A Diamond's Cut - Part I
Diamond cut refers both to the overall shape of the diamond and the exacting proportions and angles of the diamond (more about this in a separate post).
Most commonly diamonds are cut into round shapes. Simply because the natural shape of the rough lends itself to making rounds with the least loss of carat weight. A diamond generally grows in a cubic shape and a lapidary can get two gems from the cube - one larger and one smaller round.
But not all rough is a perfect cubic shape. In the process of coming to the surface, be it by volcanic eruption or from years of weathering, the diamond rough may be broken into less than ideal nuggets. Nevertheless these diamonds retain their fabulous characteristics and can be cut into alternative shapes, like octagons or ovals, and some even heart shapes.
Here is an overview of diamond shapes
Most popular and most abundant is the round, followed by the princess cut. But as you can see there are many more.
A round brilliant is all about sparkle and brightness, as are the princess cut (effectively a square brilliant), radiant cut (an emerald brilliant) and the trillion (a triangular brilliant). They are sometimes referred to as modified brilliant cuts.
Older cuts like the cushion cut (a soft square or rectangle), the old mine cut, or old European cut (both round with fewer facets than a brilliant) are all about fire. Fire is the colourful sparkles that really come to life in evening lighting and is a result of the higher crown.
Octagonal cuts like the emerald, Asscher and baguette cuts are all about clarity and geometry. The stark geometric lines and exceptional clarity are what make these gems so appealing. They tend to be less sparkly and bright, but have their very own character. These cuts were particularly popular during the Art-Deco period and are a great option for a stylish lady who wants something classic and elegant, yet that bit different.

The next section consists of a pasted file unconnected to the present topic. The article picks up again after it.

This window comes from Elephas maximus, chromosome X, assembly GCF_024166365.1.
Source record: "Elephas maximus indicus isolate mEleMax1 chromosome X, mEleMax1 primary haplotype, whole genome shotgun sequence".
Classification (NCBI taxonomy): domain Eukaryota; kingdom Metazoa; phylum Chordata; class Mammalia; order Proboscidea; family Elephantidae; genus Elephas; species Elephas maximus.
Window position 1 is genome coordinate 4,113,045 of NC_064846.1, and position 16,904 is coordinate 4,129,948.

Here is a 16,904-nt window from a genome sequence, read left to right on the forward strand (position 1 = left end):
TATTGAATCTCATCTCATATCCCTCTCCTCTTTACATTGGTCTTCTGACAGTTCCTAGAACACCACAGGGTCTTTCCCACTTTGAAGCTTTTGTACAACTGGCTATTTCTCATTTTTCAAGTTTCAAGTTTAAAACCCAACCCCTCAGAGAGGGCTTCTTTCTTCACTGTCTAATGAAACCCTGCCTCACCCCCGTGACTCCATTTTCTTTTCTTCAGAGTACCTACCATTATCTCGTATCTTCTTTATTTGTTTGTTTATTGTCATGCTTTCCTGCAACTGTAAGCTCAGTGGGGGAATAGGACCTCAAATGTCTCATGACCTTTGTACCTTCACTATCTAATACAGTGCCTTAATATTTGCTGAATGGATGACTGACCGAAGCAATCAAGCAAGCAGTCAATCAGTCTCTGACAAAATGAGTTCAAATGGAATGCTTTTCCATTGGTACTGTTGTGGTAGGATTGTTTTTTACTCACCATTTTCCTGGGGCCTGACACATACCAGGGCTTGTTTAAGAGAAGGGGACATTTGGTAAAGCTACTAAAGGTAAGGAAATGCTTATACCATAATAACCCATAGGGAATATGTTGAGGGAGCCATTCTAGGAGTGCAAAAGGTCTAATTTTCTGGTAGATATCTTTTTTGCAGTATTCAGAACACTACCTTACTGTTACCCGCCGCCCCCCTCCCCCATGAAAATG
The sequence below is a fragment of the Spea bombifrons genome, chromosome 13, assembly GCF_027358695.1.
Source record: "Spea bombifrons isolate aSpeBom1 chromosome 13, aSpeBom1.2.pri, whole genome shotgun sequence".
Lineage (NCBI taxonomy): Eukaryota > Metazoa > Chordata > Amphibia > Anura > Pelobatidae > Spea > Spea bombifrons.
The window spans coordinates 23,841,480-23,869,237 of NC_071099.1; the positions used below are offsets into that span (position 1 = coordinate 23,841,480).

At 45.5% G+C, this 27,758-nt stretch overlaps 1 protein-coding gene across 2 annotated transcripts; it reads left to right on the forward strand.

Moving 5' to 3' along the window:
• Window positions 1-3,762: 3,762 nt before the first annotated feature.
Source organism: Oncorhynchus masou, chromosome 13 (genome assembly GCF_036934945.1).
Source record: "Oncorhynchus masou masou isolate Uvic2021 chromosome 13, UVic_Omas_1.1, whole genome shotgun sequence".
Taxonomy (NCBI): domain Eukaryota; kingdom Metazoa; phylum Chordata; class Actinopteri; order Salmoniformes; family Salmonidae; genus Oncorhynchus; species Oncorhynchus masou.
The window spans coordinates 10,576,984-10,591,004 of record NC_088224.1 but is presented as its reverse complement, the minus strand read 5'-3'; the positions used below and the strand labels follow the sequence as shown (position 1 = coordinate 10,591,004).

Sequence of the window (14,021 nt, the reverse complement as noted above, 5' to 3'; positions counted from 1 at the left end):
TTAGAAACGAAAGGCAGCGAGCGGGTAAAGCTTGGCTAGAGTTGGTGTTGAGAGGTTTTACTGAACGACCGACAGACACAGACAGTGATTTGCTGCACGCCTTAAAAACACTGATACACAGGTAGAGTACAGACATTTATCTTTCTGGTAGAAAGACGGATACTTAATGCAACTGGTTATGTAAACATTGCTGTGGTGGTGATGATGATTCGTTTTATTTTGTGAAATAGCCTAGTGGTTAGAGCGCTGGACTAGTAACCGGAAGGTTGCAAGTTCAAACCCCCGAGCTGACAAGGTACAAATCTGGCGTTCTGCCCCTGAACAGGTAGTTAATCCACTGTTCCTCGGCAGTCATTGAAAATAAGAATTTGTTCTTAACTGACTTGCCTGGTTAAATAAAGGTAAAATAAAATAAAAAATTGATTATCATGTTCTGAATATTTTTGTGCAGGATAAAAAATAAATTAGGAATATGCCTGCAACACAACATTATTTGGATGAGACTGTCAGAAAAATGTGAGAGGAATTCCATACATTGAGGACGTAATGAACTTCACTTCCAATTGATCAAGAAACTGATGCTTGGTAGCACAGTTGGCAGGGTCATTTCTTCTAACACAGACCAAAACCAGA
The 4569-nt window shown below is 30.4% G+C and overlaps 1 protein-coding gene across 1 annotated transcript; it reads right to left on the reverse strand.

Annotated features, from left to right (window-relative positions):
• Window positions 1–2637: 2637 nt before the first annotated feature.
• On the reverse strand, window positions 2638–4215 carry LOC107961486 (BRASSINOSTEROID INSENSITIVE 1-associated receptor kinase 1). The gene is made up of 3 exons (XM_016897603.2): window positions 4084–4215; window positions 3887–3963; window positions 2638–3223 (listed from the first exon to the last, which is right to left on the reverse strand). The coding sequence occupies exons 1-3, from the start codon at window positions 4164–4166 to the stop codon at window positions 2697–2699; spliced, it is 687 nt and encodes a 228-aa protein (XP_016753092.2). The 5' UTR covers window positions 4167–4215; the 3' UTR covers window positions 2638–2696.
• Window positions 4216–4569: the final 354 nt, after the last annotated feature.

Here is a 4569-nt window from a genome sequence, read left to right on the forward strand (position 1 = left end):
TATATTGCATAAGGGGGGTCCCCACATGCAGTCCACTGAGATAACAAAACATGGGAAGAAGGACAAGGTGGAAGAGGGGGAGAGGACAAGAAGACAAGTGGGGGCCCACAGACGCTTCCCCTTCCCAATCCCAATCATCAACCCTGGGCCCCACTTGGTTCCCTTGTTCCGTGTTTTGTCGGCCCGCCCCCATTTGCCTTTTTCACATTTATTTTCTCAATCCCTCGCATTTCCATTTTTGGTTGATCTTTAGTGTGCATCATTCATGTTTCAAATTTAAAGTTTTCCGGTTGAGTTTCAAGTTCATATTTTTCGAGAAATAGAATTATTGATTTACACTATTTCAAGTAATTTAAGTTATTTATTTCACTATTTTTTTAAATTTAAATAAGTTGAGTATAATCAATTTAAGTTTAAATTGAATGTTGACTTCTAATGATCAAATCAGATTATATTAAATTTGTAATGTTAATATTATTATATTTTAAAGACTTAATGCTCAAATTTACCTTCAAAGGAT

Ovals, pears and marquise (or navette) cuts are again modified brilliant gems. The ovals and pear shapes are great for tricking the eye and making them appear larger than their carat weight - a great way to get more bang for your buck as the price per carat is lower than that of rounds, while at the same time looking bigger. The long narrow marquise cut has the gorgeous effect of elongating the finger - perfect for those with strong hands. Keep an eye out for something called the bowtie effect - a dark shadow that is normal in these cuts, but when exaggerated can make the gems look dark. A well cut one has minimal bow-tie and is as bright as any brilliant.
Last but not least the heart shape, which is really all about the symbolism. It’s a brilliant cut where the irregular shape tends to be less bright than a round gem. That said the utterly romantic diamond is a great option for a meaningful engagement ring or maybe a pendant for a young lady. In Ireland, the heart shape is particularly popular for our traditional Claddagh rings, but they also make a sweet statement as a romantic side stone.
We hope you've enjoyed this quick peek into different diamond cuts. Book your appointment to view our exquisite diamonds in person